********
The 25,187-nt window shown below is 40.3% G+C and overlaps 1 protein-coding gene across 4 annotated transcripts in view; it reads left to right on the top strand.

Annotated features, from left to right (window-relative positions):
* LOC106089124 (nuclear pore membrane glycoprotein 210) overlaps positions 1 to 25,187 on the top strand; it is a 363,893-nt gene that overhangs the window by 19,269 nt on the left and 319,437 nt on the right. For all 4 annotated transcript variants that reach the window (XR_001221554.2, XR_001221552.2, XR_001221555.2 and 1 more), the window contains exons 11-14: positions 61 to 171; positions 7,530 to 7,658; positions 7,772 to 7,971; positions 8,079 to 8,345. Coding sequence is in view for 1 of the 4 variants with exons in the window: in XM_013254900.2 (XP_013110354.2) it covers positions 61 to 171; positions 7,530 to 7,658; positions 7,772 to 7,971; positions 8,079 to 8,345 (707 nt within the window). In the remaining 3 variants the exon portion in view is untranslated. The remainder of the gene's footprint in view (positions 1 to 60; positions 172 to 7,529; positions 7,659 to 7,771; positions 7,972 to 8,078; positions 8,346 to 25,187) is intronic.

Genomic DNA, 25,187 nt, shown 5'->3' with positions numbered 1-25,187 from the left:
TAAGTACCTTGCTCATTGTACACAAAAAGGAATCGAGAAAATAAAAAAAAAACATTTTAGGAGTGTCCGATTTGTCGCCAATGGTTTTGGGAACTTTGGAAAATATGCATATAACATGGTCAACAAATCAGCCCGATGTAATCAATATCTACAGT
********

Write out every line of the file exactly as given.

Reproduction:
The 25,187-nt window shown below is 40.3% G+C and overlaps 1 protein-coding gene across 4 annotated transcripts in view; it reads left to right on the top strand.

Annotated features, from left to right (window-relative positions):
* LOC106089124 (nuclear pore membrane glycoprotein 210) overlaps positions 1 to 25,187 on the top strand; it is a 363,893-nt gene that overhangs the window by 19,269 nt on the left and 319,437 nt on the right. For all 4 annotated transcript variants that reach the window (XR_001221554.2, XR_001221552.2, XR_001221555.2 and 1 more), the window contains exons 11-14: positions 61 to 171; positions 7,530 to 7,658; positions 7,772 to 7,971; positions 8,079 to 8,345. Coding sequence is in view for 1 of the 4 variants with exons in the window: in XM_013254900.2 (XP_013110354.2) it covers positions 61 to 171; positions 7,530 to 7,658; positions 7,772 to 7,971; positions 8,079 to 8,345 (707 nt within the window). In the remaining 3 variants the exon portion in view is untranslated. The remainder of the gene's footprint in view (positions 1 to 60; positions 172 to 7,529; positions 7,659 to 7,771; positions 7,972 to 8,078; positions 8,346 to 25,187) is intronic.

Genomic DNA, 25,187 nt, shown 5'->3' with positions numbered 1-25,187 from the left:
TAAGTACCTTGCTCATTGTACACAAAAAGGAATCGAGAAAATAAAAAAAAAACATTTTAGGAGTGTCCGATTTGTCGCCAATGGTTTTGGGAACTTTGGAAAATATGCATATAACATGGTCAACAAATCAGCCCGATGTAATCAATATCTACAGT